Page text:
Excerpted from Habits of Empire by Walter Nugent. Copyright © 2008 by Walter Nugent. Excerpted by permission of Vintage, a division of Random House LLC. All rights reserved. No part of this excerpt may be reproduced or reprinted without permission in writing from the publisher.
Q: When did the United States first start to demonstrate its “habit” of empire-building? Have there been any moments in history when the country might have kicked the habit, but didn’t?
A: The seeds of the habit go back to the colonial period, when Anglo-Americans pushed back the Native occupants on all fronts. My book starts with the settlement in 1782 following the Revolutionary War, where the American negotiators, Franklin, John Adams, and Jay, pushed very hard for all the territory they could get. They succeeded in establishing our western boundary at the Mississippi, despite the fact that we had not conquered and had not occupied Transappalachia, the huge region between the eastern Mountains and the great River. Americans tried but never succeeded in obtaining Canada, either in the 1782 settlement (though Franklin pushed very hard) or in the Canadian-American war of 1812-1814. But they spread successfully westward and southward, reaching the Gulf of Mexico, the Rio Grande, and the Pacific by 1848. Each territorial acquisition between 1782 and 1848 reinforced the imperial habit. After that march across the continent, the habit was ingrained, and empire-building proceeded offshore from Alaska to the Philippines and around the Caribbean by the early twentieth century, and since 1945 around the world.
Q: In Into the West: The Story of Its People, you delved into all aspects of the settlement of the American West. Now, in Habits of Empire you site this settlement as a key factor in the first phase of American imperialism, a connection that has been absent from previous political and military histories of the U.S. What led you to make this crucial link between settlement and empire-building?
A: The idea that we’ve acquired and indulged ourselves in “habits of empire” developed gradually with me. It arose, to begin with, out of my teaching undergraduate and graduate classes on the history of the American West. Into the West tries to provide a comprehensive narrative of the settlement of the western half of the country from Spanish times to the present and to give adequate space to the great many peoples and forces involved in that process. Writing it taught me a lot. But Habits of Empire has a different focus. In my teaching I wanted, but could not find, a straight-line narrative of the territorial acquisitions of the United States, beginning in 1782—there were many books on each one, such as the Louisiana Purchase or the annexation of Texas—but none that looked at the whole thing continuously. It also occurred to me that the legal acquisitions—the treaties, or conquests followed by treaties as in 1819 and 1848—were only part of the story. France and Spain laid claim to North America but they disappeared. Why? Because they failed to occupy it. Americans not only gained title to the area but they drove off or contained the previous occupants (mostly Indians) and then reproduced so fast that they were able to populate it. What I tried to do is to tie the legal (and military) acquisitions to the settlement process. That got me to 1848, the taking of the Southwest from Mexico. Which took only sixty-six years from 1782. But we did not stop there. Nor did I; when I reached that point I understood that we kept on going, because in acquiring the continent we formed the habit of behaving imperially. In the half-century after 1848 we continued on across the Pacific, then after 1898 around the Caribbean, and since 1945 around much of the world. So the book and its thesis —that we first developed a habit of empire in North America and then have employed it elsewhere—took shape gradually. It has been continuously operating from 1782 to the present.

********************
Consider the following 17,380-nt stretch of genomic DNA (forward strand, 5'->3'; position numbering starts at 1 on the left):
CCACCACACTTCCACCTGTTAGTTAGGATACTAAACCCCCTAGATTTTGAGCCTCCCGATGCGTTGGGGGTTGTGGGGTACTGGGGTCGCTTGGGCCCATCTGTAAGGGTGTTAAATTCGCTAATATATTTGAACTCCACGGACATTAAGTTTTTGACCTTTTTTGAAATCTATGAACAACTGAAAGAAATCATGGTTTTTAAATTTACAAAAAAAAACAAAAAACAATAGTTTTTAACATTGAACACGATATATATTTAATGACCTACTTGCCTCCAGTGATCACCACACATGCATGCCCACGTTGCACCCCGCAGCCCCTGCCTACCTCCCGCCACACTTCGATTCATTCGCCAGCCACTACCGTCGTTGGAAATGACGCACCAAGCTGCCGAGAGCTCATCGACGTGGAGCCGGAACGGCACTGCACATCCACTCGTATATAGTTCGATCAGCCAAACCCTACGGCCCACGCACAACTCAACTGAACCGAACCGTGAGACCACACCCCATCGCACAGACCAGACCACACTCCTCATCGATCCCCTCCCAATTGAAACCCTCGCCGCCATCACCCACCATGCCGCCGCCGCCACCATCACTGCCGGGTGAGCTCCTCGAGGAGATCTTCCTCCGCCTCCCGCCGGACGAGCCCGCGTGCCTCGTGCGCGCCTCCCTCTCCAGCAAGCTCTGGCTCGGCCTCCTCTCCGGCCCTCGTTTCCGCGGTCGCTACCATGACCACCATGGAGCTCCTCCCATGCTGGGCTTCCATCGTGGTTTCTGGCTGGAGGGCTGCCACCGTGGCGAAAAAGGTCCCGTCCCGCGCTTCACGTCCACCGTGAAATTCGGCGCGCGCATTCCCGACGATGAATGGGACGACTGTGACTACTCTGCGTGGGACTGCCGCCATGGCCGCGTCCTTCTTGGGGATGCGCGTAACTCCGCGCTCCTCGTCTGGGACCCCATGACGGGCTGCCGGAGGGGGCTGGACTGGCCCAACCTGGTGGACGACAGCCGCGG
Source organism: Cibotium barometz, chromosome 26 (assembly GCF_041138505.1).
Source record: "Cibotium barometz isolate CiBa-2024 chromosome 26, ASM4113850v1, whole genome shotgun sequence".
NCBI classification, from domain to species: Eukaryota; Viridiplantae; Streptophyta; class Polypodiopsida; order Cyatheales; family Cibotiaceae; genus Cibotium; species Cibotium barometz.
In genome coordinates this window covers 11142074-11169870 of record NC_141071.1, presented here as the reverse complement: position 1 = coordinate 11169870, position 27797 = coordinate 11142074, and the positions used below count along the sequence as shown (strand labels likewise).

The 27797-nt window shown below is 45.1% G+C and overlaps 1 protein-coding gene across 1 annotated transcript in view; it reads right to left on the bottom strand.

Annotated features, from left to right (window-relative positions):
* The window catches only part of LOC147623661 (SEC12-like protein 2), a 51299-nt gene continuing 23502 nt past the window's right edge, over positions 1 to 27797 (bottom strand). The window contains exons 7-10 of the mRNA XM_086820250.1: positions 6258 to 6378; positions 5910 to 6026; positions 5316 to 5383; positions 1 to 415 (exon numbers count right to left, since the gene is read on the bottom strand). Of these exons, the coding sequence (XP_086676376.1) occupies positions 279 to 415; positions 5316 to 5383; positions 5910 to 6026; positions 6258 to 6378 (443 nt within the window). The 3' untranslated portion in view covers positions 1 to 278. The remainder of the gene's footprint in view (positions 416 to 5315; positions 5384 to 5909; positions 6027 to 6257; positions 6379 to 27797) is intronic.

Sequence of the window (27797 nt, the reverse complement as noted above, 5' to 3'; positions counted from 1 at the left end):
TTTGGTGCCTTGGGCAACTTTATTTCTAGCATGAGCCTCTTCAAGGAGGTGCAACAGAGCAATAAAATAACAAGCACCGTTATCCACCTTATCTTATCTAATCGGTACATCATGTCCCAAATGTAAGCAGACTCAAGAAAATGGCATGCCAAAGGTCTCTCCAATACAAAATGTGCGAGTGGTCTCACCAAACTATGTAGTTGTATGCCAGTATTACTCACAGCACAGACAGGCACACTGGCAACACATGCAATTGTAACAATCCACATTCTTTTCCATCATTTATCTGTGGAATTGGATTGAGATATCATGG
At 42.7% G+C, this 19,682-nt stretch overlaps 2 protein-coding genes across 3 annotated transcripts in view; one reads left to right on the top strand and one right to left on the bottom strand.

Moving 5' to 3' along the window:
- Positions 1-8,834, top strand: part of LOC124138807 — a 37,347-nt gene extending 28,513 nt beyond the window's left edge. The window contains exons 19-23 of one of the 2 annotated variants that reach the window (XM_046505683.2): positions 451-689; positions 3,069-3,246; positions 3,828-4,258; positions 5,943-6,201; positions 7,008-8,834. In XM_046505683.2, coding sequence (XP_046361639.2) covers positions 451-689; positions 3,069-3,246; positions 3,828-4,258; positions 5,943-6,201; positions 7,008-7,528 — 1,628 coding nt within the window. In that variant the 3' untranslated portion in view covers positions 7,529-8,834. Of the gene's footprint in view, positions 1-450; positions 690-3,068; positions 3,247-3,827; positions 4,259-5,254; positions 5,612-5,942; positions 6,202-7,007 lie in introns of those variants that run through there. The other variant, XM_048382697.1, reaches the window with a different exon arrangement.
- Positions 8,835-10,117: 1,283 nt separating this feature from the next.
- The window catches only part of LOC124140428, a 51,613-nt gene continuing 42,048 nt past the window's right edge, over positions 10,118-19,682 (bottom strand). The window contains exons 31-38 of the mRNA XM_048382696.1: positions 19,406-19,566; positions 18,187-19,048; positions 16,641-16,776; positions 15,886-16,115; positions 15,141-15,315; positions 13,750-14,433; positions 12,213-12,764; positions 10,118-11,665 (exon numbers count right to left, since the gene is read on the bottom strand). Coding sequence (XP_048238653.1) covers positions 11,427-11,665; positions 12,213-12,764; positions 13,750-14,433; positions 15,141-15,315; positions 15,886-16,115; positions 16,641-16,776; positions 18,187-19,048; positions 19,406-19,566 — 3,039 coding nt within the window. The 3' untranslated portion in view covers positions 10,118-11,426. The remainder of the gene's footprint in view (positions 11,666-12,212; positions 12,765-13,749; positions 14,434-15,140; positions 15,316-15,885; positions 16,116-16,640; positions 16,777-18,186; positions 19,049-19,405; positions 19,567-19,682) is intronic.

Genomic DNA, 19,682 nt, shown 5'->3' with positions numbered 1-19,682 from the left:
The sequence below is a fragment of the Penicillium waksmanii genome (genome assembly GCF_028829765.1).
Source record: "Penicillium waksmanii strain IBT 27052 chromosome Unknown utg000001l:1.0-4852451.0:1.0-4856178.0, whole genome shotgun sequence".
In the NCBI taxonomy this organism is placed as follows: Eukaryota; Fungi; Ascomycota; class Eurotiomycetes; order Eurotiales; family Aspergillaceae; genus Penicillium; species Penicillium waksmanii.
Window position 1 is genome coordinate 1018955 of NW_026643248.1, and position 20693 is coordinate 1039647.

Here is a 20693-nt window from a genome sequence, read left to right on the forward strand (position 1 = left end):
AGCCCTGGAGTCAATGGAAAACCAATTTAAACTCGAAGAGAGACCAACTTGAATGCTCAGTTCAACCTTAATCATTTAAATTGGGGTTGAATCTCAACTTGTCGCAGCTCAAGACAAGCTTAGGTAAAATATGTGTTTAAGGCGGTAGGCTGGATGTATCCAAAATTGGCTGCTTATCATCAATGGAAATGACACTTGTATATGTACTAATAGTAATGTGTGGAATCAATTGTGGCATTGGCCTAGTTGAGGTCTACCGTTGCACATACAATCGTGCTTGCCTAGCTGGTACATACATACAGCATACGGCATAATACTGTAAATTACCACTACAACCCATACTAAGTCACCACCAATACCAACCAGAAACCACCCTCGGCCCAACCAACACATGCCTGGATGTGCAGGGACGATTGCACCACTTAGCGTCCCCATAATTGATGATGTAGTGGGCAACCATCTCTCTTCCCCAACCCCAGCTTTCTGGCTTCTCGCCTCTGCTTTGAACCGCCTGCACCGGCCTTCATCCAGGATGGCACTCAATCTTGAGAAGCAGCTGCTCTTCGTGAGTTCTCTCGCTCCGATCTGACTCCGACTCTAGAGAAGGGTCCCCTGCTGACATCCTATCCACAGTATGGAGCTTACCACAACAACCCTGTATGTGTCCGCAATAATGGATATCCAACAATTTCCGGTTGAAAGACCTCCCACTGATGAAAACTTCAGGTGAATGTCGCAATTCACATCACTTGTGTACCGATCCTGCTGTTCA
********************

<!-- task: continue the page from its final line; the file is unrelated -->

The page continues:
Q: The ideas of “empire” and “republic” seem diametrically opposed to each other, and yet both can describe the American experience. How has the country reconciled one with the other?
A: Very uncritically. There’s a logical gap between the two terms, but it’s possible to live with both if you don’t look too closely. When Thomas Jefferson spoke of an “empire for liberty,” his many followers went along. “Empire” involves the imposition of power by a dominant state over peripheral or weaker people, but if those who are running that dominant state are freely elected by its people, then you have an imperial republic. The trouble comes when the peripheral or weaker people are left out of the decision-making. Such was the case with Indians who were overrun and removed in the 1830s and 1840s as white settlement advanced across Transappalachia; it was obviously true of African-American slaves and, in many places, free blacks too, as in Louisiana after the Purchase; and it was true of native peoples in Alaska, Hawaii, Samoa, and the Philippines and elsewhere. In the imperial vs. republic dichotomy, the imperial side has also been strengthened by accumulation of power by the federal executive (i.e., the presidency), particularly by using the power to make war. It’s been very difficult for Congress to rein in presidents, whether in 1846 against Mexico, 1898 against Spain, or 2003 against Iraq, for example.